What is Europe’s brand of cultural diplomacy and is it attractive in the 21st century?


Picture of Simon Schunz
Simon Schunz

Professor at the College of Europe and Associate Research Fellow at the United Nations University, Bruges

21st century global politics have proven to be particularly chameleonic – mercurial, multi-faceted, but also multi-actor. Dealing with its evolving diversity will require harnessing multiple players’ input regarding a series of pressing and interconnected issues. From climate change to internet governance and regional conflicts, the future will pose myriad major challenges.

Addressing them will entail the negotiation of novel cooperative arrangements involving governmental and non-governmental actors. In this effort, intercultural exchange and the willingness and capacity to seek mutual understanding will be essential. Culture is thus bound to become the central means of facilitating necessary dialogue.

With its ‘brand’ of cultural diplomacy, Europe is uniquely attractive for this world of tomorrow. To understand its key features, one must understand the notion of ‘European culture’. Culture per se can be understood broadly, as defined in the 1982 ‘Mexico City Declaration on Cultural Policies’, as “the whole complex of … spiritual, material, intellectual and emotional features that characterize a society … the arts and letters, … modes of life, … fundamental rights …, value systems, traditions and beliefs”.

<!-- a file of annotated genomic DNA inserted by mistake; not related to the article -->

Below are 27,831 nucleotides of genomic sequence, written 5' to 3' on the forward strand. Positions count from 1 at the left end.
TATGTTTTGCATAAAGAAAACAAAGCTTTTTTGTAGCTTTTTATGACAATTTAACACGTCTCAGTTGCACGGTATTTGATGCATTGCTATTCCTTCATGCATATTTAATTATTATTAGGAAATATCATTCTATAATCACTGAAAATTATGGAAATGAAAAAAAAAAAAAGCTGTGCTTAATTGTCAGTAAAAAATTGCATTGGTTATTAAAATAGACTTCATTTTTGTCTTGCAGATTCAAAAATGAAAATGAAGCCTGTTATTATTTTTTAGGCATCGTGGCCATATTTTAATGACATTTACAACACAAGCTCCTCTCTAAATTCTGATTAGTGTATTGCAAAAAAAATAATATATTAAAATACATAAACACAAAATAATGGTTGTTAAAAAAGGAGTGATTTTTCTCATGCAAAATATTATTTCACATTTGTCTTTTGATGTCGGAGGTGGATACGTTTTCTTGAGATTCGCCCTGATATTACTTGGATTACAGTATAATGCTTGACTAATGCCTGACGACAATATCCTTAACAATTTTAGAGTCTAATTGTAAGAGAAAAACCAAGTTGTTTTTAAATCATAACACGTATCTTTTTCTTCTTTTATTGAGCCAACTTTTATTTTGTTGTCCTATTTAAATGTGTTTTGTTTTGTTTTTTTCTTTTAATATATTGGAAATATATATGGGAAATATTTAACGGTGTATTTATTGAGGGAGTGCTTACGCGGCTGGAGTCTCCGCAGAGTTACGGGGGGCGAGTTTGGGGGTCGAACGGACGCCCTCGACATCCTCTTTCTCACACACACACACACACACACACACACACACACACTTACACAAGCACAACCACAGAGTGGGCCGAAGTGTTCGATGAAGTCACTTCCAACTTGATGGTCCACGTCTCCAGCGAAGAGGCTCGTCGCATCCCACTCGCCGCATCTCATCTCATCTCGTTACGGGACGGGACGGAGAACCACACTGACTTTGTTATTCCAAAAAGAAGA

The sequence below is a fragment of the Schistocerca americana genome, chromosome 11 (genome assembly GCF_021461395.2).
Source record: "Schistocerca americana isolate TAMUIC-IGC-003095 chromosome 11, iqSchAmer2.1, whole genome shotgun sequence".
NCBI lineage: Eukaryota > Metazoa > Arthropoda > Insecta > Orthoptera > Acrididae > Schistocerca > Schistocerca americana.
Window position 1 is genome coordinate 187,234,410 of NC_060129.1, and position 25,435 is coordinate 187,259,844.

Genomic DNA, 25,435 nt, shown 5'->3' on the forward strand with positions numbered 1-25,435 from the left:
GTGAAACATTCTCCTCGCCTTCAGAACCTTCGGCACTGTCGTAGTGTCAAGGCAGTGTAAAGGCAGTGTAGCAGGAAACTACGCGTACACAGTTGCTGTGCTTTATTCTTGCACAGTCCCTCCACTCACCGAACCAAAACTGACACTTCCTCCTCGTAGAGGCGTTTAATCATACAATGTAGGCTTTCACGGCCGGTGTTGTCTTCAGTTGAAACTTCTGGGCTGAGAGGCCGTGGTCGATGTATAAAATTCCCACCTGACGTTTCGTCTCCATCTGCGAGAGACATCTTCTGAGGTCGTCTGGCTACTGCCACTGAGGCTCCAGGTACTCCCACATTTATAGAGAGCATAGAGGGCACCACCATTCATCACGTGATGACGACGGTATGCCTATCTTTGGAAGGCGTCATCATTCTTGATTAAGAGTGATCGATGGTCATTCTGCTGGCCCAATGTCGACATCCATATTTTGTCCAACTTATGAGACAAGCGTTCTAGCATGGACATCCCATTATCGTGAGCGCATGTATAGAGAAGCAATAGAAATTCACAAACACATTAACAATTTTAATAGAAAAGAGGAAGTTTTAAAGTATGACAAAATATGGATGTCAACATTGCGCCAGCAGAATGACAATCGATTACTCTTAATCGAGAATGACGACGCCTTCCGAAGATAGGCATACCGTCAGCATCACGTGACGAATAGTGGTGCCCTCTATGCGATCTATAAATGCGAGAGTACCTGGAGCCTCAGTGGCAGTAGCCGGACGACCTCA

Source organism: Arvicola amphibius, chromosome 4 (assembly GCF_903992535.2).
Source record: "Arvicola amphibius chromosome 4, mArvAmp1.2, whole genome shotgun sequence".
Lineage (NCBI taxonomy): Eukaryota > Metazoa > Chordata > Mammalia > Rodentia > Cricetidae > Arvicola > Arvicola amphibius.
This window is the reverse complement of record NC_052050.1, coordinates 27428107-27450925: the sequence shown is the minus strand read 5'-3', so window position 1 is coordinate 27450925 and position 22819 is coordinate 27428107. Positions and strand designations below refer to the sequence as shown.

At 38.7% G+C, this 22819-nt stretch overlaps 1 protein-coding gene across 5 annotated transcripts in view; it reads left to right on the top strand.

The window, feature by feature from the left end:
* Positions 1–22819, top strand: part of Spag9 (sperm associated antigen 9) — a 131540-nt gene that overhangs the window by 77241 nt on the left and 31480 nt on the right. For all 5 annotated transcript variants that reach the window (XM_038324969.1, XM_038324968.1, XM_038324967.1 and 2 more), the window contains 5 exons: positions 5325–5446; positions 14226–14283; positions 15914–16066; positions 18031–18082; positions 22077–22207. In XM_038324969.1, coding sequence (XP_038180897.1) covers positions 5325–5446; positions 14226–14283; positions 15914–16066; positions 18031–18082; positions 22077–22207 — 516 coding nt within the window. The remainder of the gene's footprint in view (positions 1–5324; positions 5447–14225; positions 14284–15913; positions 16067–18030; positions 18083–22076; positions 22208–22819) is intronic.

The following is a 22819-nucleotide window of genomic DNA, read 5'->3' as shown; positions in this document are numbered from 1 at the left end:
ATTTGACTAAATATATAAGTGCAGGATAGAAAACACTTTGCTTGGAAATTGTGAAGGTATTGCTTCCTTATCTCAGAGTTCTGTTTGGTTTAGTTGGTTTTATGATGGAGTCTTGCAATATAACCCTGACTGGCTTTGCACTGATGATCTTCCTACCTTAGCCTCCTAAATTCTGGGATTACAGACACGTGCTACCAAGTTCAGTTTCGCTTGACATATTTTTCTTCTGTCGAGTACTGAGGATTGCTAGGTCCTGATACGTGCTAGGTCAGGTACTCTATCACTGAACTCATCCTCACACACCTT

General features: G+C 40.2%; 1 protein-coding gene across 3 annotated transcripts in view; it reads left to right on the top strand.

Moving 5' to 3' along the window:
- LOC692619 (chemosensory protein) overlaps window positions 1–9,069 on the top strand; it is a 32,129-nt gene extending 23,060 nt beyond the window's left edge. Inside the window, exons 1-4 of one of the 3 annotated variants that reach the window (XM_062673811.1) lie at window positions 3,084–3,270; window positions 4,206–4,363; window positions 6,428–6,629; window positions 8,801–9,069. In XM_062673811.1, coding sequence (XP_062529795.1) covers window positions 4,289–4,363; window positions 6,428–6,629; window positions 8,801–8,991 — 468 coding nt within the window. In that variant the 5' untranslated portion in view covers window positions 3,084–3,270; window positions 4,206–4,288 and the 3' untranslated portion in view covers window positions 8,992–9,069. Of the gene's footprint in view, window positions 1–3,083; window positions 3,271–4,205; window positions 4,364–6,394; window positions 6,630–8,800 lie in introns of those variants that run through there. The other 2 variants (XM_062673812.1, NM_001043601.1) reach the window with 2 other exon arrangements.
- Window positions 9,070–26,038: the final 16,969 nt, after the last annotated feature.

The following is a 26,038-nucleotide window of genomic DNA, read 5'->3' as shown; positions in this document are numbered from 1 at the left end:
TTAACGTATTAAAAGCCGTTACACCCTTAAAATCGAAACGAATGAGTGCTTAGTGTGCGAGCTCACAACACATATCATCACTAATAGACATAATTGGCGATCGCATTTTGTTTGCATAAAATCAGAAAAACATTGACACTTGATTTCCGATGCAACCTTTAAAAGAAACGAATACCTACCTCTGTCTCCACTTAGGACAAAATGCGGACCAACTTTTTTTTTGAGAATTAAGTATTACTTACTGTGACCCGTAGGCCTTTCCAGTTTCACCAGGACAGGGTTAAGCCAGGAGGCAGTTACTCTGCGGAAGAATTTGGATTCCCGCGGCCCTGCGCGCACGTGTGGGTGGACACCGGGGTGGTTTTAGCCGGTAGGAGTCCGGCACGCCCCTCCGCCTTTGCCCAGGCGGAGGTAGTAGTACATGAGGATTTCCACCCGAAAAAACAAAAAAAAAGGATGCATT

European culture is then further specified in Article 167 of the ‘Treaty on the Functioning of the EU’ which calls on the EU to “contribute to the flowering of the cultures of the Member States, while respecting their national and regional diversity and at the same time bringing the common cultural heritage to the fore”. In the cultural sphere as in other domains, ‘Europe’ is thus more than the sum of its parts.

External perception studies show that non-Europeans tend to associate Europe primarily with football, car-making and the cultural heritage of European nation-states.